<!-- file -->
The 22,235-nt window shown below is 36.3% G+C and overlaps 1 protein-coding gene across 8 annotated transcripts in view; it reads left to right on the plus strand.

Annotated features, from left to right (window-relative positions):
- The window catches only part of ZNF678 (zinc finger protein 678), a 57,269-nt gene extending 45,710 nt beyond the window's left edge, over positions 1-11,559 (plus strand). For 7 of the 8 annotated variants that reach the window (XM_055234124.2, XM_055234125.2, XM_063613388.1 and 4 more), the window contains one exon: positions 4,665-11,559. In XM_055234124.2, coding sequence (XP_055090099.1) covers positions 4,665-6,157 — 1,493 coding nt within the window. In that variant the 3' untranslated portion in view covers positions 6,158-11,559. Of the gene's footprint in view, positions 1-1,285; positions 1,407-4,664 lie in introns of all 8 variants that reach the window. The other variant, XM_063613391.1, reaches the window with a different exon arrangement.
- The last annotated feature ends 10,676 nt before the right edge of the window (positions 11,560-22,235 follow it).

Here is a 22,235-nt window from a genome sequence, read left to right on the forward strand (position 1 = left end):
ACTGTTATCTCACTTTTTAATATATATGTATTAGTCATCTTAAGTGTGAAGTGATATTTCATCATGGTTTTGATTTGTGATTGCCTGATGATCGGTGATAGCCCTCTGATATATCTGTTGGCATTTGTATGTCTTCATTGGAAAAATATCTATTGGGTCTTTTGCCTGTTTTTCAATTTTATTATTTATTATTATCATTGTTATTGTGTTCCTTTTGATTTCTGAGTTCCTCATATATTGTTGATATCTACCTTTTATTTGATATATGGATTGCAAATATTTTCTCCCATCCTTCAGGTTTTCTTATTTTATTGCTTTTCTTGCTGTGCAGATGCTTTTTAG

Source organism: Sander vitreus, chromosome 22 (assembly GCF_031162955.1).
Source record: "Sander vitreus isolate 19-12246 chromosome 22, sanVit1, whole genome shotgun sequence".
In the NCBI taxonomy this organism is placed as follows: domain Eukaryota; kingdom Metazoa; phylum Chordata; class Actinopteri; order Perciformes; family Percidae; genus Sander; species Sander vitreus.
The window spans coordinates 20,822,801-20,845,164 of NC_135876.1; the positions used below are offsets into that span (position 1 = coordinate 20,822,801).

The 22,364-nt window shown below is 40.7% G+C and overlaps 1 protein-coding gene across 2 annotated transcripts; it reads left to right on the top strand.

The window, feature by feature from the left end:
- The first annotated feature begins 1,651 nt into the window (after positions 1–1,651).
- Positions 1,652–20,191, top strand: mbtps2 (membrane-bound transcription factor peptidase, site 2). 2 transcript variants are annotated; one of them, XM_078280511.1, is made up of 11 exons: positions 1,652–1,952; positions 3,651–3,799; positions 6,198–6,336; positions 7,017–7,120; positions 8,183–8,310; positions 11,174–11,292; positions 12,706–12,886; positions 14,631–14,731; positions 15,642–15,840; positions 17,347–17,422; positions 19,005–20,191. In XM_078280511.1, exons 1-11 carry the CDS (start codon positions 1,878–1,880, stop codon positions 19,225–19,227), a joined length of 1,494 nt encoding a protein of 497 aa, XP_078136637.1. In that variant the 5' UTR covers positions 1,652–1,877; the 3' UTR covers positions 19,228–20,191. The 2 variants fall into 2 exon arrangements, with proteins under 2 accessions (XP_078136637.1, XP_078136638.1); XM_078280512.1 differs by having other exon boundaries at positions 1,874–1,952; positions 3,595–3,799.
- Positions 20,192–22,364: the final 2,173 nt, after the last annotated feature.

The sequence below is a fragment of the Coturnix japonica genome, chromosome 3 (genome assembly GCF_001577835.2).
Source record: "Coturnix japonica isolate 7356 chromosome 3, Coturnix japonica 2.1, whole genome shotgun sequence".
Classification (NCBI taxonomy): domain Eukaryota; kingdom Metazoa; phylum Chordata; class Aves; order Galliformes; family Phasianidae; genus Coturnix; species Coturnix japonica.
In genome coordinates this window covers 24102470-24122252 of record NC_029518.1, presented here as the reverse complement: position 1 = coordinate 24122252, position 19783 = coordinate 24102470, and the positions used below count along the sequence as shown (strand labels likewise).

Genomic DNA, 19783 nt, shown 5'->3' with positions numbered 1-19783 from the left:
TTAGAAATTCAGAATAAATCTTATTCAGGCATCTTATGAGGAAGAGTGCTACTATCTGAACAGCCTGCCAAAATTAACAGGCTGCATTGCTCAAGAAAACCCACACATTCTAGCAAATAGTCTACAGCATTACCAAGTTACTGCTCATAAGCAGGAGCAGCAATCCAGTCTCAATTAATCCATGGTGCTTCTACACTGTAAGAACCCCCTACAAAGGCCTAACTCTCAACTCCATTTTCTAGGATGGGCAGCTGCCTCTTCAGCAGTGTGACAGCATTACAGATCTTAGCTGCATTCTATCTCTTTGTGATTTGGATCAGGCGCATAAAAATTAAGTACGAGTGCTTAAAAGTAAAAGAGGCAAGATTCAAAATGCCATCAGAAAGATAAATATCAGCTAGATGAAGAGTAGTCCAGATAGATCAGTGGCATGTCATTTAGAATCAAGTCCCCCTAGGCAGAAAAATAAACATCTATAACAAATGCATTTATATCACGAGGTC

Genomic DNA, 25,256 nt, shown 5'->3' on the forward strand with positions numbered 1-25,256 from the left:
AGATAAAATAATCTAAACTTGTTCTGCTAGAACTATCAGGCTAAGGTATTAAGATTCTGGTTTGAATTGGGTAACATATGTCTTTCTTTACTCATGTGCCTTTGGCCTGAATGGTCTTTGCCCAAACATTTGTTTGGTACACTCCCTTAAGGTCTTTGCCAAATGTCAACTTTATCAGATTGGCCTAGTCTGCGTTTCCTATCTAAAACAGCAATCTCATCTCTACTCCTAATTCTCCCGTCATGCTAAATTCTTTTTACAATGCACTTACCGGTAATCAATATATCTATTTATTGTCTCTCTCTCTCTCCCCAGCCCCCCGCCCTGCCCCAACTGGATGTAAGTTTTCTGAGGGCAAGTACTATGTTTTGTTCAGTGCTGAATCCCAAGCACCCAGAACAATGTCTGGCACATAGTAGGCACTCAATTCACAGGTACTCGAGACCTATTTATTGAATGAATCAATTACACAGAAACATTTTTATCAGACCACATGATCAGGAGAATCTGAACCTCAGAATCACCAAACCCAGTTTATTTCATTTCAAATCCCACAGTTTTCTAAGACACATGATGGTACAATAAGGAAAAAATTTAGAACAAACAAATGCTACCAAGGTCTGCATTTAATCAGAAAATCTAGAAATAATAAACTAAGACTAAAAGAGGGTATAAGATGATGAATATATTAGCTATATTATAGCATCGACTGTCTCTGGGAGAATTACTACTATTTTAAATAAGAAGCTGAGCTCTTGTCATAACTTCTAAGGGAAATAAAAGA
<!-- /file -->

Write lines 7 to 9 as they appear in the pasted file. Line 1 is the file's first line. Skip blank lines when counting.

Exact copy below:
Source organism: Sander vitreus, chromosome 22 (assembly GCF_031162955.1).
Source record: "Sander vitreus isolate 19-12246 chromosome 22, sanVit1, whole genome shotgun sequence".
In the NCBI taxonomy this organism is placed as follows: domain Eukaryota; kingdom Metazoa; phylum Chordata; class Actinopteri; order Perciformes; family Percidae; genus Sander; species Sander vitreus.